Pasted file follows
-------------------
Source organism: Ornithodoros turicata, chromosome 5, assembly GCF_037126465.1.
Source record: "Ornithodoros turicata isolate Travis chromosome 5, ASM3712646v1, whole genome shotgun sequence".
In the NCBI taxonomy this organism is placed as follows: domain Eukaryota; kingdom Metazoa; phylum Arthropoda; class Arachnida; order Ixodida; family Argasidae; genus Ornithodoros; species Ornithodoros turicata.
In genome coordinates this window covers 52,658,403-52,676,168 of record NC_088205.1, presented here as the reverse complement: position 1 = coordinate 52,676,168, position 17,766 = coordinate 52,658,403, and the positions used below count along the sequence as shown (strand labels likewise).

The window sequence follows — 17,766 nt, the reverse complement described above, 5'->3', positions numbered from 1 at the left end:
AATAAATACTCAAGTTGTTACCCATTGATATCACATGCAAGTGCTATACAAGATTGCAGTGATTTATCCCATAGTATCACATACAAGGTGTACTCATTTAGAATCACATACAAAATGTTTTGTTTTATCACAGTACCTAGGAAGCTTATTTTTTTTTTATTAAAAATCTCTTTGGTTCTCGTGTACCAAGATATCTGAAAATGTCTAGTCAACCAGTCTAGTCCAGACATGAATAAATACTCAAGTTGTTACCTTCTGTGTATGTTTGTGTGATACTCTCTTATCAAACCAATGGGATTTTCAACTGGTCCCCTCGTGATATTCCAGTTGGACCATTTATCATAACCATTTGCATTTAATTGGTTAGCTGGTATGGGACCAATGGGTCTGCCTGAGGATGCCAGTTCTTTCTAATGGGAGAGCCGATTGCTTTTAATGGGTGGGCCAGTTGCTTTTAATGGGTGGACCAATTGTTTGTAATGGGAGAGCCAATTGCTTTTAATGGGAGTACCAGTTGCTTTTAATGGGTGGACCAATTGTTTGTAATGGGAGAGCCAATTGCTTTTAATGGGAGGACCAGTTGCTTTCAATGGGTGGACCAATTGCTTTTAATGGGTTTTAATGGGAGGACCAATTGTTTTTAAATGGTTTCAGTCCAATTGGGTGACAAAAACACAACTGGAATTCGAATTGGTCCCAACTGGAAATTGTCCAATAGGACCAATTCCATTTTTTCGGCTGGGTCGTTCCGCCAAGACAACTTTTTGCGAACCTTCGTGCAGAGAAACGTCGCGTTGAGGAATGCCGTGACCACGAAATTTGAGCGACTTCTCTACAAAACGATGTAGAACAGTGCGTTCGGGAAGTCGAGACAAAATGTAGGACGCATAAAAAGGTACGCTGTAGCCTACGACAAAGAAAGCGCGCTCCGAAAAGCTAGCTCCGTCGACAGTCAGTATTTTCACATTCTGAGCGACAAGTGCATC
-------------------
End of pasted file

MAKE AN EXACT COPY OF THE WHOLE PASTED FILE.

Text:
Source organism: Ornithodoros turicata, chromosome 5, assembly GCF_037126465.1.
Source record: "Ornithodoros turicata isolate Travis chromosome 5, ASM3712646v1, whole genome shotgun sequence".
In the NCBI taxonomy this organism is placed as follows: domain Eukaryota; kingdom Metazoa; phylum Arthropoda; class Arachnida; order Ixodida; family Argasidae; genus Ornithodoros; species Ornithodoros turicata.
In genome coordinates this window covers 52,658,403-52,676,168 of record NC_088205.1, presented here as the reverse complement: position 1 = coordinate 52,676,168, position 17,766 = coordinate 52,658,403, and the positions used below count along the sequence as shown (strand labels likewise).

The window sequence follows — 17,766 nt, the reverse complement described above, 5'->3', positions numbered from 1 at the left end:
AATAAATACTCAAGTTGTTACCCATTGATATCACATGCAAGTGCTATACAAGATTGCAGTGATTTATCCCATAGTATCACATACAAGGTGTACTCATTTAGAATCACATACAAAATGTTTTGTTTTATCACAGTACCTAGGAAGCTTATTTTTTTTTTATTAAAAATCTCTTTGGTTCTCGTGTACCAAGATATCTGAAAATGTCTAGTCAACCAGTCTAGTCCAGACATGAATAAATACTCAAGTTGTTACCTTCTGTGTATGTTTGTGTGATACTCTCTTATCAAACCAATGGGATTTTCAACTGGTCCCCTCGTGATATTCCAGTTGGACCATTTATCATAACCATTTGCATTTAATTGGTTAGCTGGTATGGGACCAATGGGTCTGCCTGAGGATGCCAGTTCTTTCTAATGGGAGAGCCGATTGCTTTTAATGGGTGGGCCAGTTGCTTTTAATGGGTGGACCAATTGTTTGTAATGGGAGAGCCAATTGCTTTTAATGGGAGTACCAGTTGCTTTTAATGGGTGGACCAATTGTTTGTAATGGGAGAGCCAATTGCTTTTAATGGGAGGACCAGTTGCTTTCAATGGGTGGACCAATTGCTTTTAATGGGTTTTAATGGGAGGACCAATTGTTTTTAAATGGTTTCAGTCCAATTGGGTGACAAAAACACAACTGGAATTCGAATTGGTCCCAACTGGAAATTGTCCAATAGGACCAATTCCATTTTTTCGGCTGGGTCGTTCCGCCAAGACAACTTTTTGCGAACCTTCGTGCAGAGAAACGTCGCGTTGAGGAATGCCGTGACCACGAAATTTGAGCGACTTCTCTACAAAACGATGTAGAACAGTGCGTTCGGGAAGTCGAGACAAAATGTAGGACGCATAAAAAGGTACGCTGTAGCCTACGACAAAGAAAGCGCGCTCCGAAAAGCTAGCTCCGTCGACAGTCAGTATTTTCACATTCTGAGCGACAAGTGCATC